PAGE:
Today, the American diner is increasingly popular from the modern to the vintage. In this age of social, economic and political uncertainty, the diner serves as community gathering places where people can unite and be neighbors. There's nothing like meeting friends and making new friends in a nice, warm building with decent hard-working people from staff to clientele. It is the American way of life; diners represent this spirit as well as any American icon.
Many times, diner food is surprisingly good, expertly mixing the basics with sophisticated leanings -- a far cry from the "greasy spoon" image that saddled diners in their infancy.
"If I want fabricated food, I go to McDonald's and if I want it straight from the heart, I come here," says Jim MacNeill the general manager at the Maine Diner in Wells, Maine. "Great chefs create food with a vision instead of creating food to make money. We're geared not to make money, but to make great food.""
I really didn't have an appreciation for the American diner until the early 1990s on a lonesome business trip to Maryland. Going to a business meeting and knowing my job would be eliminated soon because of an agency closure wasn't very appealing. Neither was the area that I stayed, a hodgepodge of endless highways, never ending strip malls and topography flatter than a week-old opened root beer. Some of the restaurants on the highway looked impressive, however, as they often do for the business people, families in between shopping assignments and others just looking for the same old faceless garbage.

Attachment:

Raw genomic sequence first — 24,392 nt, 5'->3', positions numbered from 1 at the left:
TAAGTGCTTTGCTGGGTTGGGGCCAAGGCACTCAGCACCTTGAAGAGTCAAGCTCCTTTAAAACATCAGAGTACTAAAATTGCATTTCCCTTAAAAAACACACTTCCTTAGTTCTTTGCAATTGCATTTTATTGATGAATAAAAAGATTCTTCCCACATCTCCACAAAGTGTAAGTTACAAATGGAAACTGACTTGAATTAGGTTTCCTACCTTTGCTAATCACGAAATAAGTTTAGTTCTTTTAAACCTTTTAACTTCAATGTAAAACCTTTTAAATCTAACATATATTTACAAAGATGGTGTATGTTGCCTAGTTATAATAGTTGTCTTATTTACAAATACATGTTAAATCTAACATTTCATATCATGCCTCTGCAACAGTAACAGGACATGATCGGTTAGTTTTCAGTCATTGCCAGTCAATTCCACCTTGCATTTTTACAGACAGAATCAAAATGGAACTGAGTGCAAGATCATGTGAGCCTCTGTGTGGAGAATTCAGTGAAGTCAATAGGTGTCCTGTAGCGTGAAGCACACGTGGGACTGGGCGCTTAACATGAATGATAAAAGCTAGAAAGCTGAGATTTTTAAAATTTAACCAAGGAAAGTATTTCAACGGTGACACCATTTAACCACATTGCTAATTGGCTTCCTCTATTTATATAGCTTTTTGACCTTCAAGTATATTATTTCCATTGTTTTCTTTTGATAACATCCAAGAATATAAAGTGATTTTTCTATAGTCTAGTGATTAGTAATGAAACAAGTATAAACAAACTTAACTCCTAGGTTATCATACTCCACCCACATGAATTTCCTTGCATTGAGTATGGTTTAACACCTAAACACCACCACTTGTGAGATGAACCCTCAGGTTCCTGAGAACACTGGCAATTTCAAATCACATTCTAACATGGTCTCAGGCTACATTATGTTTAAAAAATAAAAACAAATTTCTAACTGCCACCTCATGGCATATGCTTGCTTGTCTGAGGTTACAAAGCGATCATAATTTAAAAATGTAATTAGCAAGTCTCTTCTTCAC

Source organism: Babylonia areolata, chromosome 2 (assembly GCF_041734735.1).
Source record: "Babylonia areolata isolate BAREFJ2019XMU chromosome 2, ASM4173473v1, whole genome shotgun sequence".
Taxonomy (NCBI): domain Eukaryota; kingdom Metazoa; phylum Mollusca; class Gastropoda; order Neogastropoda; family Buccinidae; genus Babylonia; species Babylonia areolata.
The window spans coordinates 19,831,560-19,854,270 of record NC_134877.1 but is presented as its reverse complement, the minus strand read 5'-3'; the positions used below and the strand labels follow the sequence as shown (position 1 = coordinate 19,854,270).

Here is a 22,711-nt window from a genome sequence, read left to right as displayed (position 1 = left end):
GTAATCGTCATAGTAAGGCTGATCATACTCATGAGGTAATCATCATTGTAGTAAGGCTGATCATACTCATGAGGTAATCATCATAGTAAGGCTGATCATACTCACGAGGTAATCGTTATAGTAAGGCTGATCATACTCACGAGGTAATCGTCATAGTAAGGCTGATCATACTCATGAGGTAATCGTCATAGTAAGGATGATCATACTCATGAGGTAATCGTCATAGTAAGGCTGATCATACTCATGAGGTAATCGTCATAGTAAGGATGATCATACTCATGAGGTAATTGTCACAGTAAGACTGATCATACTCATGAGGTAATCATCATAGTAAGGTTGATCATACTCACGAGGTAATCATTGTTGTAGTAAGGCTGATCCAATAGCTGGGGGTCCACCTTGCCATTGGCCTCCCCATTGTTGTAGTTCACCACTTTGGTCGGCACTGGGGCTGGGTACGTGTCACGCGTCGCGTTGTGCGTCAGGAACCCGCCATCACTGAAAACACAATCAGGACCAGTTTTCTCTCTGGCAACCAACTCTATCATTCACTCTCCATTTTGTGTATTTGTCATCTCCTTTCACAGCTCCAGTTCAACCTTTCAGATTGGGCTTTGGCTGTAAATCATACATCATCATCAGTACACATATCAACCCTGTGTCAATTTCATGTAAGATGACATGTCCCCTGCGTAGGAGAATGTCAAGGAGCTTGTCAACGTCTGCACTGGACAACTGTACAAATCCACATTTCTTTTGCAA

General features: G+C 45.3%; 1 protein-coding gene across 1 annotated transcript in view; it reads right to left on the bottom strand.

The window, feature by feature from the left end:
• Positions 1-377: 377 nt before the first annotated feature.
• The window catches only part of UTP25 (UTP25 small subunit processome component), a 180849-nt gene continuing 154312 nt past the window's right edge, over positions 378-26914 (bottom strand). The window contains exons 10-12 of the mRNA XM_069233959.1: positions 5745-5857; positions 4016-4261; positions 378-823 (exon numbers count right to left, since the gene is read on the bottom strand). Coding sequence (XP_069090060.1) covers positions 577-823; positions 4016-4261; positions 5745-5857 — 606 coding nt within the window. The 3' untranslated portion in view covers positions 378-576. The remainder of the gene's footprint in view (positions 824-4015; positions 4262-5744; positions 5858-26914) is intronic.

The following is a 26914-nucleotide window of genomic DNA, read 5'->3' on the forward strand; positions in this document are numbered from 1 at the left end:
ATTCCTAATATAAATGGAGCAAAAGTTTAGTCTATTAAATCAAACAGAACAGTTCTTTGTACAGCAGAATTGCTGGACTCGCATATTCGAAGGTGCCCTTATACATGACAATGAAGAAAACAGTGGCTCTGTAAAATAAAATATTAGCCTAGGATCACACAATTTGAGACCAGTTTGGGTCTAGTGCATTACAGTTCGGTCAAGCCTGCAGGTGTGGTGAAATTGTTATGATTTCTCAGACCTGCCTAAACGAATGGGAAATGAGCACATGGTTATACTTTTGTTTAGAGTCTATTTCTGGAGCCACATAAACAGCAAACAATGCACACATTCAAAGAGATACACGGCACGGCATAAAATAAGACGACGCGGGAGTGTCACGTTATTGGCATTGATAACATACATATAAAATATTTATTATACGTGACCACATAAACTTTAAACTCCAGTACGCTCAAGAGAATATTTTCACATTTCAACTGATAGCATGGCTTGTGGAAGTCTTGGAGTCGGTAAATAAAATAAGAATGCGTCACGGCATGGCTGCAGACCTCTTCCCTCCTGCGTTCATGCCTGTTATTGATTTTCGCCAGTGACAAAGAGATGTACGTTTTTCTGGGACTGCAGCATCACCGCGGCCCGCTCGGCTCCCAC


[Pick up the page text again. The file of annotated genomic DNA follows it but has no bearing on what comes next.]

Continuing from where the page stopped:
I noticed a place called the New Ideal Diner in Aberdeen that looked different from the rest. It was old-looking, first appearing as a greasy spoon but soon realized as a culinary gem that I could call my temporary home. The crab cakes were tremendous, the blueberry pie out of this world, the local friendships and their conversations comforting to hear, and older waitresses that reminded me of my great, wise and humorous Aunt Ceil. I knew that the New Ideal Diner was a new ideal type of place for me to eat. Diners would be on my main menu from this point on.
Soon, I would discover great diners in the northeast U.S. Some are the real deal, all decked out in diner car glory, others more like restaurants with large dining rooms attached to an original diner or diner theme with chrome, counter with stools, or the diner spirit from sassy waitress to great smelling coffee. When a diner is good, however, there's no point in becoming a historical purist longing for the old days of ancient standalone chrome. It gets in the way of eating a good burger.
In summary, diners are synonymous with the word "mouthwatering." The northeast U.S. has some truly mouthwatering places, ready to make you feel at home and serve some of the greatest food on the planet. Here is a list of our favorites in the northeast: